It may be tempting for companies to skimp on employee benefits when budgets tighten and job seekers are plentiful. But offering generous benefits for employees is more critical than ever as workers juggle the new demands of work and life.

Employee benefits have always been important to job seekers. Most recently, millennials have been targeted for their selectivity in their employment choice. The benefits an organization offers to their employees is often the differentiator in their decision to accept or reject an offered position. Nearly 30% of potential employees will reject a job offer if the benefits for employees don’t match their expectations, regardless of compensation.  

Employers need to evaluate their compensation packages, flexibility of work hours, work from home policy, and wellness offerings to determine the health of their organization and make adjustments if needed to support employee expectations. 

The ROI of strong benefits for employees is highlighted in several measurable areas. 

Employee attraction & retention

Employee turnover creates a big hit to a company’s bottomline. Exact numbers are all over the board, but recent figures estimate that it costs approximately 33% of an employee’s salary to find a replacement. The same study reported that over half said their organization or manager could have done something to make them stay. A company that recognizes the importance of employee benefits is more likely to attract and retain good employees. Investing in your employee’s wellbeing by demonstrating the importance of employee benefits with strong offerings will pay off in dividends. 

Better presentism & reduced absenteeism 

Even if employees show up for work, they may not truly show up. Employees who feel better, work better. Better health leads to fewer sick days and better productivity when they are physically and emotionally present at work. Strong benefits for employees include an investment in wellbeing initiatives that allow better overall health. Additionally, creating a strengths-based culture, one that knows and uses individual strengths, also builds a stronger workforce that is more excited to show up for work.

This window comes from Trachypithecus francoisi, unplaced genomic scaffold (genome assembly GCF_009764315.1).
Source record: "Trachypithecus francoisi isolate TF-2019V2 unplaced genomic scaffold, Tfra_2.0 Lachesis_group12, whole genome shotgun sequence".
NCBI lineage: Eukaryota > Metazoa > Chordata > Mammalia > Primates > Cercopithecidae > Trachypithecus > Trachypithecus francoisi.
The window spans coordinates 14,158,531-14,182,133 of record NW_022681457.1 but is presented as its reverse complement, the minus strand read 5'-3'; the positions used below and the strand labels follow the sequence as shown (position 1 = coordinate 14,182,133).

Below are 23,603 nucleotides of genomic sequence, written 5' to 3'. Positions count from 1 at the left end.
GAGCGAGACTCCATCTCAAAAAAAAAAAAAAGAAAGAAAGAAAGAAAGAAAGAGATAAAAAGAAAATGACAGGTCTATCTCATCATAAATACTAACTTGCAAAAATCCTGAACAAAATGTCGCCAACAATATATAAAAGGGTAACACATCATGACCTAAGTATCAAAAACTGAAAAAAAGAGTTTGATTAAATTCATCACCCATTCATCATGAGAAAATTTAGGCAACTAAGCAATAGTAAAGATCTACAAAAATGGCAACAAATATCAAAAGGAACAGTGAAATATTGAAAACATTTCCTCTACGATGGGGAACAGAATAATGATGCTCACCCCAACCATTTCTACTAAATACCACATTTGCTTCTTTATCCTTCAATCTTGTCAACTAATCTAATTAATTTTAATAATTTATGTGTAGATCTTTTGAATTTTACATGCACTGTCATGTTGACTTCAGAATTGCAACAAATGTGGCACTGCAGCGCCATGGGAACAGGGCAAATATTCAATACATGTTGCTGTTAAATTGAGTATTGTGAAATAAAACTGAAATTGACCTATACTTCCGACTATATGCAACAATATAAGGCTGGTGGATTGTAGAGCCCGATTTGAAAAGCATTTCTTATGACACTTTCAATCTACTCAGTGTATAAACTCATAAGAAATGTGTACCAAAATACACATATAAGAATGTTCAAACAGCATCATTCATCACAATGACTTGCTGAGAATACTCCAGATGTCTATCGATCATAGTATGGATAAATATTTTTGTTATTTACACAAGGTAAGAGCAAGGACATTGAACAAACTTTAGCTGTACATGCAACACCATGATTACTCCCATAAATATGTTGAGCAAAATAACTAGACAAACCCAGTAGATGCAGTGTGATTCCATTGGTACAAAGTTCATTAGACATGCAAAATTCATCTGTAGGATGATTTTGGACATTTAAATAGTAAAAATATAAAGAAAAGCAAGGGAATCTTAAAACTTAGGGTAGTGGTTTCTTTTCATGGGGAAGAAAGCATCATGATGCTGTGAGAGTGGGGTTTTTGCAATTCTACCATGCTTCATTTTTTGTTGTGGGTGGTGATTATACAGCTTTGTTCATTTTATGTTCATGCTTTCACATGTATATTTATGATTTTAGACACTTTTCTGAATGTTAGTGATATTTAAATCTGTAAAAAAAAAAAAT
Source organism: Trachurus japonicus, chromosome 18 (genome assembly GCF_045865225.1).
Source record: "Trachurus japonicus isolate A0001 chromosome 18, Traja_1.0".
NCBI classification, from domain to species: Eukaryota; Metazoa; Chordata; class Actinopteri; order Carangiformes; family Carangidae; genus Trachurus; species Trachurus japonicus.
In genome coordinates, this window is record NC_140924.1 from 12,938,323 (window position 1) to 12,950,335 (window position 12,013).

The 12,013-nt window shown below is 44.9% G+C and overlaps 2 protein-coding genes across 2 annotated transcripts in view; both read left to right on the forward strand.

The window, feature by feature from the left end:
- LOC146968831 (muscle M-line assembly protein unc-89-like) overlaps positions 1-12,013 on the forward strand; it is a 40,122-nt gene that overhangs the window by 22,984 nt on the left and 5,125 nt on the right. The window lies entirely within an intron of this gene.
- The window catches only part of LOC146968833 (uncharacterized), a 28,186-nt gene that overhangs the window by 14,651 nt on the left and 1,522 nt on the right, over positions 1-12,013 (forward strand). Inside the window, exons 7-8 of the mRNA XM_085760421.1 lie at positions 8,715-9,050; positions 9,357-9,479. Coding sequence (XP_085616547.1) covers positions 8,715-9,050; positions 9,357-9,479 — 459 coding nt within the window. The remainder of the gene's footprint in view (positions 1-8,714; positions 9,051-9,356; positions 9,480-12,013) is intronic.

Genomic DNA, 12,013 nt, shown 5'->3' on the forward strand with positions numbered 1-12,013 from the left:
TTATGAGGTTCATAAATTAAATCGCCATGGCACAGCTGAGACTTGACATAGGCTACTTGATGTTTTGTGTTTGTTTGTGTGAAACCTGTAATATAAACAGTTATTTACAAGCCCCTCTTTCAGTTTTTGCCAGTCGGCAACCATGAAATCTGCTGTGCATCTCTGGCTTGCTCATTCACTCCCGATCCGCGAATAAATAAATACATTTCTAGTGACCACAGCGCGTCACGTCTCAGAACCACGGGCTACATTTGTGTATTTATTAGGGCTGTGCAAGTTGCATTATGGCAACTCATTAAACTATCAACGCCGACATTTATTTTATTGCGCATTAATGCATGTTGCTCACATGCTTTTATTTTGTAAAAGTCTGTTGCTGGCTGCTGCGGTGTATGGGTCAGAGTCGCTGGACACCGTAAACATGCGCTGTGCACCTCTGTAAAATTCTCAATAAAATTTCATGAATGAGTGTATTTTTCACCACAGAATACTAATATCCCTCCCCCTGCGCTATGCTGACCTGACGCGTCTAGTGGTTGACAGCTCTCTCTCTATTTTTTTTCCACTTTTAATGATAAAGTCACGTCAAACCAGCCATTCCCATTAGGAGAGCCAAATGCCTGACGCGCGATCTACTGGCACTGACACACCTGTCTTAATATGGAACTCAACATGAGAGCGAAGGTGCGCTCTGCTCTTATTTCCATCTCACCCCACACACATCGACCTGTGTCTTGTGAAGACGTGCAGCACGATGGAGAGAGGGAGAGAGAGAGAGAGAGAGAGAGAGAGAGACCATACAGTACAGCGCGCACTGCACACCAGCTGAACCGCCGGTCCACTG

Increased engagement 

When companies invest in ongoing professional development of their managers, they are likely to reap stronger engagement levels and better health for their organization. The past few months have show tremendous volatility in employee engagement. In July, Gallup reported that 47% of workers were not engaged, meaning they were unattached from their work and looking for other opportunities. While companies cannot control the state of the world, they can control their communication with employees during difficult times. Strong communication, particularly from managers, has shown to be the biggest differentiator in employee engagement. 

Improved quality of life & wellbeing

The space between work and life is becoming increasingly blurred. As a result, employee wellbeing follows them into both environments. Wellbeing includes financial, career, physical, social, and community health. Gallup reports that employees who thrive in all five areas are:

  • more than twice as likely to say they adapt well to change
  • 81% less likely to seek out a new employer in the next year
  • 41% less likely to miss work due to poor health
  • 36% more likely to recover fully after illness, injury or hardship
  • 27% less likely to have changed jobs in the previous 12 months

The importance of employee benefits is indisputable. The strongest, most viable companies invest in their people.